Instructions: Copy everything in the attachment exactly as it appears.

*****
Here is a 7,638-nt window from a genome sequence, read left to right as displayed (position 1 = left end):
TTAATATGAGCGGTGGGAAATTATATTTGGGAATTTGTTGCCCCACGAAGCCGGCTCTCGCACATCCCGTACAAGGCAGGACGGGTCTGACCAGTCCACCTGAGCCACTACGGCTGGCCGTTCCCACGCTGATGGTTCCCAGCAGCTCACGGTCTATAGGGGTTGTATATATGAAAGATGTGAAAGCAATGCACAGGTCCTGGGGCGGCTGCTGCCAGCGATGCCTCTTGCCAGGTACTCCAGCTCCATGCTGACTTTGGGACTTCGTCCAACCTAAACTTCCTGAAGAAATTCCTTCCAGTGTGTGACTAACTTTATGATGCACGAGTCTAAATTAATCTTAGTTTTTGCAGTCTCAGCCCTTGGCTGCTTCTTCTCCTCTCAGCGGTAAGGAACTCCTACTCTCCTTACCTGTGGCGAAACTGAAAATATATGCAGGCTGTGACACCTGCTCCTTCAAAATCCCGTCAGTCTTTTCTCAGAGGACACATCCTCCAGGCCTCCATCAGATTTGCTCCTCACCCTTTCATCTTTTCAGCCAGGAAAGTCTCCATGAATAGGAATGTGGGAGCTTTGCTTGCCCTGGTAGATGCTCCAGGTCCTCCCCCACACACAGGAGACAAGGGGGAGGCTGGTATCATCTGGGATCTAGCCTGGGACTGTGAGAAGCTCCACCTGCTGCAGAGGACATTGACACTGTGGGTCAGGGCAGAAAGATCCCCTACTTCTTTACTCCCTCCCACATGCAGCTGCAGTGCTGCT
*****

Here is a 7,638-nt window from a genome sequence, read left to right as displayed (position 1 = left end):
TTAATATGAGCGGTGGGAAATTATATTTGGGAATTTGTTGCCCCACGAAGCCGGCTCTCGCACATCCCGTACAAGGCAGGACGGGTCTGACCAGTCCACCTGAGCCACTACGGCTGGCCGTTCCCACGCTGATGGTTCCCAGCAGCTCACGGTCTATAGGGGTTGTATATATGAAAGATGTGAAAGCAATGCACAGGTCCTGGGGCGGCTGCTGCCAGCGATGCCTCTTGCCAGGTACTCCAGCTCCATGCTGACTTTGGGACTTCGTCCAACCTAAACTTCCTGAAGAAATTCCTTCCAGTGTGTGACTAACTTTATGATGCACGAGTCTAAATTAATCTTAGTTTTTGCAGTCTCAGCCCTTGGCTGCTTCTTCTCCTCTCAGCGGTAAGGAACTCCTACTCTCCTTACCTGTGGCGAAACTGAAAATATATGCAGGCTGTGACACCTGCTCCTTCAAAATCCCGTCAGTCTTTTCTCAGAGGACACATCCTCCAGGCCTCCATCAGATTTGCTCCTCACCCTTTCATCTTTTCAGCCAGGAAAGTCTCCATGAATAGGAATGTGGGAGCTTTGCTTGCCCTGGTAGATGCTCCAGGTCCTCCCCCACACACAGGAGACAAGGGGGAGGCTGGTATCATCTGGGATCTAGCCTGGGACTGTGAGAAGCTCCACCTGCTGCAGAGGACATTGACACTGTGGGTCAGGGCAGAAAGATCCCCTACTTCTTTACTCCCTCCCACATGCAGCTGCAGTGCTGCT